The second category is those who think that they could make a bit of extra money from their ‘pet’ by having puppies. This isn’t actually a ‘one off breeder’ at all although they are likely to say they are. This type of ’opportunist breeder’ is driven by the idea of making money. The dogs best interest is probably way down their list of priorities , as are the health checks. Strangely, it is often these people who are so disparaging of the term ‘ breeder’ saying things like “ Oh no, I’m not a breeder, I would never be a breeder, I’m just having a litter from my pet” as though to be a breeder is a terrible thing. Is this actually what they think or is it just a smoke screen to hide behind when questioned about their motives? I actually think, that this kind of ‘breeder’ is as bad as the dreadful ‘puppy farmer’ both abuse their dogs for money and both try to con the pet buying public into believing that they are genuine dog lovers. I once responded to an advert on the internet showing a picture of a black/tan bitch and advertising her litter due to a blue roan dog. The 'breeder' told me that the mum was a tri colour ( Black/white/tan). When I explained to her that the dog in the picture was clearly a black/tan with a white flash on her chest, she clearly didn't understand why that wasn't a tri. A tri colour is a parti colur - black/tan is a solid colour. Not only did this 'breeder' not know, or perhaps care, about the differences but neither had the 'breeder' she purchased her girl from, and that is why she was registered as the wrong colour in the first place! Surely potential purchasers should expect their chosen breeder to have at least a basic knowledge of the breed !
The commercial breeder. This breeder is just that Commercial. It is their business, their livelihood. They earn their money from breeding dogs and selling puppies. It is not a hobby it is a job. These ‘breeders’ have premises that are licensed by their local authority. They have lots of ‘breeding ‘bitches and have a constant supply of puppies. Without doubt there are some ‘commercial breeders’ that are better than others, doing health tests etc and rearing puppies with love and dedication, but for the most part they do not have a passion for one or two particular breeds. They have many popular breeds usually such as Cockers, Cavaliers, Westies, Goldies, Labradors, Yorkies, Beagles and the latest ’in dog’ the one in the newly released film or in the popular television ad not to mention the latest *designer dogs* ( X breeds) such as Labradoodles (Labrador X Poodle) CockerPoos (Cocker X Poodle) Puggles (Beagle x Pug) you get the idea! The best of the commercial breeders is one thing, the worst is something altogether different and these form the base for the term 'puppy farmers' awful people producing thousands of puppies in dirty cramped conditions purely for profit without any morals or scruples at all.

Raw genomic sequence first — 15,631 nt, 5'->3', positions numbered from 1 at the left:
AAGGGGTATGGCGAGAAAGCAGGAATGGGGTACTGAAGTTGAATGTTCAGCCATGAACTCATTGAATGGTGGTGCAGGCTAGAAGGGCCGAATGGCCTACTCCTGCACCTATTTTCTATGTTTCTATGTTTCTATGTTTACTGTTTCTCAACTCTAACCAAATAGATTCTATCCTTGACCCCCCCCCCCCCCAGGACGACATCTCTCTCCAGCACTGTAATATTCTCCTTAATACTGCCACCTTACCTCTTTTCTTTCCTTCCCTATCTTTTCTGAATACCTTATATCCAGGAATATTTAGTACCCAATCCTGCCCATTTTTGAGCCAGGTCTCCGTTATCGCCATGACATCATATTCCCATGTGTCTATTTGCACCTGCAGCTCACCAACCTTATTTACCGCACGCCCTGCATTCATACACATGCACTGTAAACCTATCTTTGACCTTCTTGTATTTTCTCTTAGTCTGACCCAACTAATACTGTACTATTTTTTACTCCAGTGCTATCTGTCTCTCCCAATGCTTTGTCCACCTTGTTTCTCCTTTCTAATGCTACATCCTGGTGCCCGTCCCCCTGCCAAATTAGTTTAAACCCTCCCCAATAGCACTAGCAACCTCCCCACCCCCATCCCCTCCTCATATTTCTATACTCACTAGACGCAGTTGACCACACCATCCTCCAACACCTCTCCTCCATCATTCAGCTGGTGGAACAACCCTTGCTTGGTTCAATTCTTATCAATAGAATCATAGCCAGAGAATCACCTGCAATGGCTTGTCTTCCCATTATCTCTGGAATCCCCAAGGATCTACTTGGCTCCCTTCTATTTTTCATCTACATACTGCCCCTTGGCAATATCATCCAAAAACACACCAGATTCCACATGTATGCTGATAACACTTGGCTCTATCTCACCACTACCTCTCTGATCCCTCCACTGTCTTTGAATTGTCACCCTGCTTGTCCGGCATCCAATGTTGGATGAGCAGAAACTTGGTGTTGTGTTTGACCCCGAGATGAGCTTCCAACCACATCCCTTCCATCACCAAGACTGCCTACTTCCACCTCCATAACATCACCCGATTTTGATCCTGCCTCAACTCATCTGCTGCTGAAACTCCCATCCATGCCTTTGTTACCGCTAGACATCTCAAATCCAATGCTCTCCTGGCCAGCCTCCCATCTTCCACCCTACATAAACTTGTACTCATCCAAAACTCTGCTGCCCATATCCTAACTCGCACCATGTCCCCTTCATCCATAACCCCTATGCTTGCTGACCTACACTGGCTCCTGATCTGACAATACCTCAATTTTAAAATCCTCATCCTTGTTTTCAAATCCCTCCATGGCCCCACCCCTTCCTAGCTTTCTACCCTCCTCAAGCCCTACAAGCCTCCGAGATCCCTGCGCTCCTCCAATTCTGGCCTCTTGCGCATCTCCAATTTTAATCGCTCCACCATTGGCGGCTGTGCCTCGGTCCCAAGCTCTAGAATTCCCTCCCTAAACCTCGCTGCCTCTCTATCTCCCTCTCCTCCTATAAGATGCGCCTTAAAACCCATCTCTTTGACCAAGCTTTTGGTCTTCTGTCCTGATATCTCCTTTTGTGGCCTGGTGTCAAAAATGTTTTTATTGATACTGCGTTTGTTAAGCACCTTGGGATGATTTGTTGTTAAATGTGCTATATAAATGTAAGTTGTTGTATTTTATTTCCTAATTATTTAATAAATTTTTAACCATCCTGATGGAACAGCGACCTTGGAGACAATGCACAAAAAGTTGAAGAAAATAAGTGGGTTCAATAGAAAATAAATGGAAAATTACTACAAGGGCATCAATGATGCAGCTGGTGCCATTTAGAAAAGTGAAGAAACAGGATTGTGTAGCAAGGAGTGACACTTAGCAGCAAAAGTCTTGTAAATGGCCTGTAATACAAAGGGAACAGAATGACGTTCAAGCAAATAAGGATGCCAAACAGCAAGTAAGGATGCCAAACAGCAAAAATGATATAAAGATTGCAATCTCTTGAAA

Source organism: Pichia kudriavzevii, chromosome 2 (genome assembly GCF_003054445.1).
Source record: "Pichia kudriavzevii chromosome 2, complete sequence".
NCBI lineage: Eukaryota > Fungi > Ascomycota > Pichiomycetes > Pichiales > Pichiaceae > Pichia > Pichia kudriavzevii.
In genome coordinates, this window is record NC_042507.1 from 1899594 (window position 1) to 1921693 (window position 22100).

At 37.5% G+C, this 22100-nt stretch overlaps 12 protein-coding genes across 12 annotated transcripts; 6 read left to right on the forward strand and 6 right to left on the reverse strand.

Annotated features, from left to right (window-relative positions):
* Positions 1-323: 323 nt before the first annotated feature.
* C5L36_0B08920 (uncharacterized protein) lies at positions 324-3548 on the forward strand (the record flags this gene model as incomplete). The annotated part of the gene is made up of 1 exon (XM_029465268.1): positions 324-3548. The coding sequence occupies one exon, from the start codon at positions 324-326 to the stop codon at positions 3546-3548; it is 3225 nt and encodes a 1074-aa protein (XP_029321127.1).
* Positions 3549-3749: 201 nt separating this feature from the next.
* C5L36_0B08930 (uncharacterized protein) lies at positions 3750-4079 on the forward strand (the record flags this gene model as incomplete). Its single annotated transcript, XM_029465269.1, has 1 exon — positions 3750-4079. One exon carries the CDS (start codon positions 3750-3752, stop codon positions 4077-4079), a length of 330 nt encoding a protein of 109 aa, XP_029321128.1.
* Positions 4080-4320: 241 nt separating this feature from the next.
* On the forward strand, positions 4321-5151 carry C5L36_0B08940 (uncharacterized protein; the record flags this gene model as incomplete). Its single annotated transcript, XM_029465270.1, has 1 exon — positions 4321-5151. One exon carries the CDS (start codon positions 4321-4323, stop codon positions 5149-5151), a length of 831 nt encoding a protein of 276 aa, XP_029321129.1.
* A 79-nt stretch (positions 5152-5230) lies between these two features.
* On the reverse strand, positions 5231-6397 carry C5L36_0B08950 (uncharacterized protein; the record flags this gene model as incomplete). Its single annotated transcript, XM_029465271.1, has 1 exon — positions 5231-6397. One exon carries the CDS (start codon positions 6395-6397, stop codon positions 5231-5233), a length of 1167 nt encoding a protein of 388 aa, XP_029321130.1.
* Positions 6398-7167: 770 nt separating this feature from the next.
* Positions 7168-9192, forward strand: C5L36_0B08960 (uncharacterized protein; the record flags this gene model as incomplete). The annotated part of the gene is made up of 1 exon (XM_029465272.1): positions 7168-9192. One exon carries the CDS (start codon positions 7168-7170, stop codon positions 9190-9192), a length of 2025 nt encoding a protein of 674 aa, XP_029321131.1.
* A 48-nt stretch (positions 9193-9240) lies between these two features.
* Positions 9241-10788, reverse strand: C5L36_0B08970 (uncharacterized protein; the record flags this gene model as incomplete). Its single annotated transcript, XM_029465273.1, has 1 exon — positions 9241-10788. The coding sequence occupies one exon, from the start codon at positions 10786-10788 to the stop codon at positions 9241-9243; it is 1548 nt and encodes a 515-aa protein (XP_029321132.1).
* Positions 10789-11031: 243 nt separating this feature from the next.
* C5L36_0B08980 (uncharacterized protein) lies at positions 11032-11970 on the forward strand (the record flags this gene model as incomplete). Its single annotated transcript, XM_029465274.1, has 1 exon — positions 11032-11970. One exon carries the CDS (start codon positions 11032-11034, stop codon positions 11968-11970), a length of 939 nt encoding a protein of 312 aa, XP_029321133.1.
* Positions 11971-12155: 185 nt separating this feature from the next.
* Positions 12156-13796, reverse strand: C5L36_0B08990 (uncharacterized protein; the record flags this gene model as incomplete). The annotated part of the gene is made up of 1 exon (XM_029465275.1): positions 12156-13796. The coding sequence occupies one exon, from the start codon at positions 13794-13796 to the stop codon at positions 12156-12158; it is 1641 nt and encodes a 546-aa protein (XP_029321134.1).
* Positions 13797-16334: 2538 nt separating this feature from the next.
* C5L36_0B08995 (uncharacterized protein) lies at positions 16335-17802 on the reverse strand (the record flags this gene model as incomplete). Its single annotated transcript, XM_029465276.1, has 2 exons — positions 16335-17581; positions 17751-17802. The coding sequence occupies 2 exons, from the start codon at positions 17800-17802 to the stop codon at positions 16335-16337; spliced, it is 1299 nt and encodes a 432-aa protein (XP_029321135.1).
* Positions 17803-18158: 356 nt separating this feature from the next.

*Designer Dogs * - These are sold for the same sort of price, or indeed an even higher price than a pedigree dog. They cannot be KC registered and by and large neither parent has any health screening at all. How times have changed. It used to be that X breeds (mongrels) were conceived by accident and either given away or ‘donated’ to the local rescue kennels for homing, now, it seems, if you can think of a fancy enough name….you can sell it to the highest bidder whilst making unsubstantiated claims about them. I know that there are lots of lovely X breed dogs giving great pleasure to their families but for people to claim that anything crossed with a poodle will not shed hair is just not true.